Devastating missile attacks, pinpointed by drones, have allowed politicians to strike at the heart of supposed terrorist networks without having to stare into the whites of the enemies’ eyes.
Yet with greater power comes crushing responsibility - all technology is prone to error and one misplaced explosion can be exploited as propaganda to intensify the cycle of violence.
“Revolutions are fuelled by postings on YouTube,” observes one nervous politician in Eye In The Sky, an intelligent and timely thriller that asks if there is such a thing as acceptable collateral damage in the pursuit of global freedom.
Gavin Hood’s nerve-racking film, tightly scripted by Guy Hibbert, doesn’t have the answer to that complex moral conundrum.
Instead, events on screen put the characters - and us - through the emotional wringer as a joint American and British taskforce decides if the slaughter of one innocent child is a tolerable consequence of neutralising a jihadist cell.
Operation Cobra has been tracking radicalised British men and women linked to the Somali group al-Shabaab.
One high-profile target, Susan Danford (Lex King), is under surveillance at a house in Kenya, monitored by agents including Jama Farah (Barkhad Abdi).
Lieutenant General Frank Benson (Alan Rickman) takes control of the operation from London, while Foreign Secretary James Willett (Iain Glen), who is at an arms fair in Singapore, watches a live video feed from a US drone piloted by Steve Watts (Aaron Paul) in Nevada. At a command base in Sussex, Colonel Katherine Powell (Helen Mirren) has a direct link to Watts and explains that the objective is “to capture not kill”.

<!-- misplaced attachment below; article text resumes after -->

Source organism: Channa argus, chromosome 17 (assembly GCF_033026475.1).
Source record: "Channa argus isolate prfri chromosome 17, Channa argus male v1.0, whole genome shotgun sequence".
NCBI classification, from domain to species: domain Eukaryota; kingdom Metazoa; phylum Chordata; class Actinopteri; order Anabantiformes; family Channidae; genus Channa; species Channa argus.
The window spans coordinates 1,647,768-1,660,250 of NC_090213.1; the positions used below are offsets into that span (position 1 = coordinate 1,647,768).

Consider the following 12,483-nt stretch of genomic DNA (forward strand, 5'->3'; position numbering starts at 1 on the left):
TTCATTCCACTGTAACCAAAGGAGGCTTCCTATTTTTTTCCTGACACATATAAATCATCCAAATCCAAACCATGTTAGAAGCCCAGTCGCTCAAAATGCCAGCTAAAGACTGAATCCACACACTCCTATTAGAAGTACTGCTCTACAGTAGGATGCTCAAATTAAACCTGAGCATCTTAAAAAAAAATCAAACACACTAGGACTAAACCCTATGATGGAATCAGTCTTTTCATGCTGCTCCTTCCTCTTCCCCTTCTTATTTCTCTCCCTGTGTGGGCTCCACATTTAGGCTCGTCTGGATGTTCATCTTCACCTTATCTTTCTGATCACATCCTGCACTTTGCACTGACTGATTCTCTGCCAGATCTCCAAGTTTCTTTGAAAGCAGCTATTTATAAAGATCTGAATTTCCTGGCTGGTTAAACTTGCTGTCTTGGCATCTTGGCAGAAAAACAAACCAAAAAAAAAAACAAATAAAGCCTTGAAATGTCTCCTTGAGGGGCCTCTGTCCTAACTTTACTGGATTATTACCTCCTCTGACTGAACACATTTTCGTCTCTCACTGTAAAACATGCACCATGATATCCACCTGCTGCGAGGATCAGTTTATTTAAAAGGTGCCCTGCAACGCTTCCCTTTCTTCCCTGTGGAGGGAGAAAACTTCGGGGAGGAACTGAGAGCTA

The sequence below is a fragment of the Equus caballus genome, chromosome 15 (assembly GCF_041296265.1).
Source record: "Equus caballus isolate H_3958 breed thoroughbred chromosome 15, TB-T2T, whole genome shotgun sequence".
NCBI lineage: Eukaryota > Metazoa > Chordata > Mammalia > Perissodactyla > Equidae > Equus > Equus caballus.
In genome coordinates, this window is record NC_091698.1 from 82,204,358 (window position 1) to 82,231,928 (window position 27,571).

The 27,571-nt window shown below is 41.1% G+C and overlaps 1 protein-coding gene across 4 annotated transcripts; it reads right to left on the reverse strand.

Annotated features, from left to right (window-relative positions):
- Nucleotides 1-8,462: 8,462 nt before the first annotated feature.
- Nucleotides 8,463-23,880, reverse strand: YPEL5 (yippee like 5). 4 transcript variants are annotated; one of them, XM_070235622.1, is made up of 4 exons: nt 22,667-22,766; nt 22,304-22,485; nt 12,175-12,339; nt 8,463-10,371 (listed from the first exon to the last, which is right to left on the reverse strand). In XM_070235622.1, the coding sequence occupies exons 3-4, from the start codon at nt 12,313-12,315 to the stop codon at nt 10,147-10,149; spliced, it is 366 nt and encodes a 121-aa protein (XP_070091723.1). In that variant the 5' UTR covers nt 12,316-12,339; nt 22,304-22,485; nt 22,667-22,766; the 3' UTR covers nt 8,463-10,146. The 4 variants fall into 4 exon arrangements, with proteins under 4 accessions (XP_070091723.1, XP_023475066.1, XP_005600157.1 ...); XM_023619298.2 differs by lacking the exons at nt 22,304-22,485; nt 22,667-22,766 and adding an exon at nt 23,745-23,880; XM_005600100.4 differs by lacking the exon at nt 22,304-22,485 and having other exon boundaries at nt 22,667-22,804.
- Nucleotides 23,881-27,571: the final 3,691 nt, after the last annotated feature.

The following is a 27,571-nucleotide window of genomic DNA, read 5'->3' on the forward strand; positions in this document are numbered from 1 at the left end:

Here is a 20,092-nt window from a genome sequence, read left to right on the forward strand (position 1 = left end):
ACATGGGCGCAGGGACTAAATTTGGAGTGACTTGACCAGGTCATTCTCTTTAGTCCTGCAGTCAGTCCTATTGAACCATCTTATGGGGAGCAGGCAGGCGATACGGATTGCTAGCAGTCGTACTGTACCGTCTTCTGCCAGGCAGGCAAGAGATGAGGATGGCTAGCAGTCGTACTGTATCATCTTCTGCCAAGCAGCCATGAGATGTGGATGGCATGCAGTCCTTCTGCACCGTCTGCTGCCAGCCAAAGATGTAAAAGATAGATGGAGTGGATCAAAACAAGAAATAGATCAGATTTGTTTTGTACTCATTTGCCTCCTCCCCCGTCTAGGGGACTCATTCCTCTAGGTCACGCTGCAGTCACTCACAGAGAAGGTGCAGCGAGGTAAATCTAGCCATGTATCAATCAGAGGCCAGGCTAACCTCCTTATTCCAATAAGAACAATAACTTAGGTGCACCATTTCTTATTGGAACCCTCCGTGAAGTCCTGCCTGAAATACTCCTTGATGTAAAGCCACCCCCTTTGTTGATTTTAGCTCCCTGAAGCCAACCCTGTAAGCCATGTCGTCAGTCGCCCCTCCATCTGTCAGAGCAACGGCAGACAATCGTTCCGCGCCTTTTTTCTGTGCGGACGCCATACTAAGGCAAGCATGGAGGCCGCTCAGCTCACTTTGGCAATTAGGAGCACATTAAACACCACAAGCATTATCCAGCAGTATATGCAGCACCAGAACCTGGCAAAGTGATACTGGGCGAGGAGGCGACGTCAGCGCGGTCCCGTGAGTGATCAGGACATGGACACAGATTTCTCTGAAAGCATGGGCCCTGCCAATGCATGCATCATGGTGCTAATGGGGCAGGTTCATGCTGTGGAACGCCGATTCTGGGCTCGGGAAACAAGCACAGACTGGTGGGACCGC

When covert footage reveals targets in the house are wearing suicide vests primed for an imminent attack, priorities change.
The clock is ticking and politicans on both sides of the Atlantic deliberate.
Meanwhile, Watts and his spotter, Airman Carrie Gershon (Phoebe Fox), notice a nine-year-old girl (Aisha Takow) selling bread near the target house, who would be killed in a missile strike.
Eye In The Sky is dedicated to Rickman. He delivers a tightly coiled performance as the go-between who needs political and legal assent before issuing his command.
Mirren is in equally imperious form while Paul exudes the anguish of a man wrestling with the consequences of defying orders. Hibbert’s lean script envisions an almost tragi-comic contrast between the Brits, who repeatedly refer up the chain of command, and the unflinching Americans. This gallows humour dissipates some of the suffocating tension.
With the precision of a drone missile, Hood’s film begs uncomfortable questions about matters of life and death, when they can be distilled to the squeeze of a joystick trigger.